Martha Thomases: Finding The Big Apple
From the sublime to the ridiculous. Except I did it backwards.
Last week, as you no doubt recall, I wrote about New York Comic-Con, one of the biggest pop culture shows in the country. This week, I’d like to write about one of the smallest.
But first, some background and some sociological theory.
New Yorkers are obsessed with real estate, and New York City has only a limited supply. Living in the right neighborhood, working in the right neighborhood, partying in the right neighborhood – for a certain class of people who live in this city, these are vital pieces of their identity.
Nothing stays the right neighborhood forever.
When I moved to New York in the late 1970s, rich people lived on the Upper East Side. Today, you can rent or buy an apartment in some of those buildings for less than it costs to buy the same space in certain parts of Brooklyn. President Bill Clinton bases his foundation in Harlem. Places where my mother wouldn’t let me walk by myself because they were too disgusting are now so expensive I couldn’t afford them.
Over the years, people in the real estate business have tried to figure out what makes a neighborhood happen. To over-simplify, you need artists and gay people. Artists seek out inexpensive space for their studios, and then rich people who buy art want to hang out with artists. Gay people (according to the stereotype) value their homes and invest, bringing with them cute shops and restaurants. In the time since I’ve moved here, I’ve seen this happen in SoHo, the East Village, the Lower East Side, Williamsburg, Park Slope and the western part of Bleecker Street. At least.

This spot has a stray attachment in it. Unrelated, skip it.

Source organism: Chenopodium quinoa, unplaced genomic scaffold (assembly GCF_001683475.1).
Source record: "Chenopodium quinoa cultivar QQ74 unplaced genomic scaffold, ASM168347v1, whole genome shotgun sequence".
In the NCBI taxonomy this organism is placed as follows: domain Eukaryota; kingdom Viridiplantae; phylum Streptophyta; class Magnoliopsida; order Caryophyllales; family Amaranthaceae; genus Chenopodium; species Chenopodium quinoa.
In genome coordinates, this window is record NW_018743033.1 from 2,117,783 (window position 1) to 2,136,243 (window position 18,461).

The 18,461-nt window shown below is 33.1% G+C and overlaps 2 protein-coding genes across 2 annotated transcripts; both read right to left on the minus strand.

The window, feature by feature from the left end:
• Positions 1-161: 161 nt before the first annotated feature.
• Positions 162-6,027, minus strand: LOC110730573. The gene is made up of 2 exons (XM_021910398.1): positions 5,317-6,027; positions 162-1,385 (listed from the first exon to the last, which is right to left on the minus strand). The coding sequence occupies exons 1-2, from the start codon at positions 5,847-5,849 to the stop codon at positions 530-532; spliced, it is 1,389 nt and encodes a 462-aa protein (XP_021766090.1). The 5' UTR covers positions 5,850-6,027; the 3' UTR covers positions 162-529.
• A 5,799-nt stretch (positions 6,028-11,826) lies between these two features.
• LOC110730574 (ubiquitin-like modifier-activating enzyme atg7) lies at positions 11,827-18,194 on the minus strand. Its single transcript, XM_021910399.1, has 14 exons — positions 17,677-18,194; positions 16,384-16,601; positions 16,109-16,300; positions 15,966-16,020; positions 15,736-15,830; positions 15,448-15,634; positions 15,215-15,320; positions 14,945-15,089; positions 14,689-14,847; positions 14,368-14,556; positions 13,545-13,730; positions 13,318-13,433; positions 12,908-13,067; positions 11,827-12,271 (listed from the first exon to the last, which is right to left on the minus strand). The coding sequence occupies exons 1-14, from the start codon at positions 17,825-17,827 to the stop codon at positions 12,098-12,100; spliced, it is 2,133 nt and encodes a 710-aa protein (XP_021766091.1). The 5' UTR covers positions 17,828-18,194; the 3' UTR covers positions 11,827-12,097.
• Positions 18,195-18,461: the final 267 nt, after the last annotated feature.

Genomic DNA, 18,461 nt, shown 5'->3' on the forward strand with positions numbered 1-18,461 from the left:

There was a time when Eighth Street was the coolest address in the world. It saw the birth of the Beats, the folk music scene, the hippie flower-power leather sandal set. Because it was so cool, everyone wanted to be there. Landlords jacked up the rents, and the hippies couldn’t afford it anymore. Soon, it was nothing buy tacky shoe stores. There were so many that real estate developers referred to a phenomenon known as the Eight Street Effect, in which once there is a certain saturation of shoe stores, a crash will occur.
Landlords don’t like this.
Sometimes, they take their money and go play in another sandbox, in another part of town. Sometimes, they take the long view and invest in the properties they have.
What does this have to do with comics?
This: The Crazy 8 Cartoon Festival, which was held last Saturday, October 18, on Eighth Street between Fifth and Sixth Avenue.
Go ahead. Look at the link. You’ll see that stores all across the street were hosting events of interest to pop culture fans, from tattoos (for $8!) to vintage animation to comic book artists.
I got there kind of late, around four, because I had been to a art studio crawl in Gowanus, Brooklyn, earlier that day (see how-to-gentrify, above). There were a bunch of people dressed as zombies on the street, looking less like The Walking Dead than Shaun of the Dead.
In the back of the Marlton Hotel, there were a few comic book creators showing their wares. Among them was Amy Chu, whom I had tried to see at NYCC but wasn’t able to get close enough to her table, and Sean Von Gorman, whose work amuses me greatly. Not only could one actually have a conversation with these fine folks and others, but there was a bar in the hotel, and free snacks and free punch provided by WhistlePig, a whiskey company.
Unlike a normal comic book convention, this one attracted people who knew nothing whatsoever about comic books. Hotel guests would mosey back to see what was going on, and, at least while I was there, often bought something.
I’ve read about other really small shows, in libraries or in college dorms. I don’t know how this compared to them. Like them, I suppose, it was quiet and friendly. No one was harassed about what she was wearing. No one got into a loud argument about anything. It was incredibly friendly and pleasant.
Yeah, I’d pay extra for that.